Fighting the Current

Can North America's biggest, oldest salamander survive changing times?


By Jennifer Bogo


In the middle of a dark Missouri night, hellbender #10 slowly works its way upstream, the swift, cold current pressing loose skin against its body in wrinkled waves. The salamander’s toes, thick with keratin, grip the pebbled riverbed. Tiny eyes set wide on its broad, flat head are almost useless for navigation, but a rudder-like tail propels the amphibian around slick rocks. A week later, when the hellbender reaches a large boulder, it will crawl underneath, and remain there for the next six months.

Catherine Bodinof knows this because she has been tracking #10—and 35 other Ozark hellbenders—every 32 hours since the radio-tagged animals were first released into the river this summer. Why that particular boulder made appealing hellbender habitat is a mystery that Bodinof, a University of Missouri–Columbia graduate student, would like to solve. The answer may help stave off extinction for this subspecies of North America’s largest salamander, and buy time for the dedicated community of scientists now scrambling to save it.

Not even the most ardent hellbender enthusiast would call it an attractive animal; the two-foot-long creature has inspired such nicknames as “old lasagna sides,” “mud devil,” “water dog,” and “snot otter” for a reason. Yet, in part because of its weirdness, herpetologists are loath to let the prehistoric animal slip off the map: Fossils of its Asian ancestors stretch back 160 million years.

Rivers in south-central Missouri and ad¬jacent Arkansas once supported up to 7,000 Ozark hellbenders; today, only about 600 exist in the wild—so few that the amphib¬ian is listed as a candidate for the endangered species list. Nocturnal animals that are entirely aquatic, hellbenders rarely rove into the open, instead preferring to let prey, mostly crayfish, come to them. Canoeists meandering down the Current River in the Ozark National Scenic Riverways—a park unit protecting the northern fork of the river—would never know that 100 of the salamanders still inhabit those waters.

Herpetologists have been surveying the Ozark hellbender for decades, but only recently did a problem emerge: Although researchers have found plenty of animals approaching 35 years old, very few show up in younger age classes. In other words, Ozark hellbenders weren’t reproducing. The Missouri population had plunged 70 percent.

In 2001, the Park Service joined the Ozark Hellbender Working Group to help investigate the animal’s precipitous decline. The group launched a number of projects, including egg searches, disease sampling, and behavioral studies. But the precise reason for the decline has been difficult to pinpoint—and there’s probably more than one. Hellbenders have suffered a myriad of assaults, from invasive predators to habitat alteration like eroding riverbanks that smother eggs and fill spaces where the young hide.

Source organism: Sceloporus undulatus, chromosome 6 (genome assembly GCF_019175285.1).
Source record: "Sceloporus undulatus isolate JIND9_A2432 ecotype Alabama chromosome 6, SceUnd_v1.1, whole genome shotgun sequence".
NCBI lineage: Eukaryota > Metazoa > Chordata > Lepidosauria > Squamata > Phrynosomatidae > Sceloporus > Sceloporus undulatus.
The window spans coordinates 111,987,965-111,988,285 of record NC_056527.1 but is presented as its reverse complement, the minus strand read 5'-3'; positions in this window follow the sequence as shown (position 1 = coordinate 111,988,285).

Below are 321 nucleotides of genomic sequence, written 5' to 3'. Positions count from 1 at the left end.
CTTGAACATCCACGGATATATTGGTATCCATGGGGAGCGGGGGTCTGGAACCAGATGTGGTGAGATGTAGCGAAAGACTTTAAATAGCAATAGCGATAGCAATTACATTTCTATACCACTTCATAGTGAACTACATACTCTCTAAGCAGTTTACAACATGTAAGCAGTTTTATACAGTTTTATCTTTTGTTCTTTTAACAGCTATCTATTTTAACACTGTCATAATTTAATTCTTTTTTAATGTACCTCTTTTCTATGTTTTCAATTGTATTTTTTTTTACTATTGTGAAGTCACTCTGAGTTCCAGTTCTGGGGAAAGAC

And while Missouri’s beautiful mountain streams are crystal clear, says Jeff Briggler, a herpetologist with the Missouri Department of Conservation, clear doesn’t mean clean. Chemicals in the water aren’t always obvious to the naked eye.

But the impacts are: Most hellbenders captured recently have been found with abnormalities such as missing limbs. That’s because hellbenders are basically living sponges. Capillaries near the surface of their skin absorb oxygen directly from the water—as well as hormones, heavy metals, and pesti-cides. They are also vulnerable to amphibian chytrid fungus—an exotic disease devastating amphibian species worldwide—and even native pathogens that previous generations had been able to fend off.

Hellbenders’ last, best hope may be a stopgap measure: Releasing captive-bred animals until herpetologists can figure out how to help them. The radio-tagged six-year-olds in Bodinof’s study were raised in tanks at the St. Louis Zoo from eggs collected in the wild. The zoo also has a 32-foot simulated stream in an environmentally controlled room, where scientists are tinkering with conditions such as temperature and daylight with the hope of propagating the next generation. This fall, they made a breakthrough: Captive hellbenders produced eggs and viable sperm for the first time.

Unfortunately, time is not something Ozark hellbenders have a lot of. “We have a 15- to 20-year window to reverse this decline,” Briggler says. “We don’t want this animal disappearing on our watch.”

The zoo is constructing two more simulated streams outdoors and doubling the size of its head start facility for young hellbenders. Ozark National Scenic Riverways recently added multimedia programs to teach schoolchildren and park visitors about the unique animal. And researchers elsewhere have stepped up their efforts. Hellbender #10, meanwhile, lurks under his boulder in the cold Missouri river and continues to wait.

Jennifer Bogo, science editor at Popular Mechanics, studied biology and environmental science at Allegheny College in Pennsylvania.

This article appears in the Spring 2009 issue.

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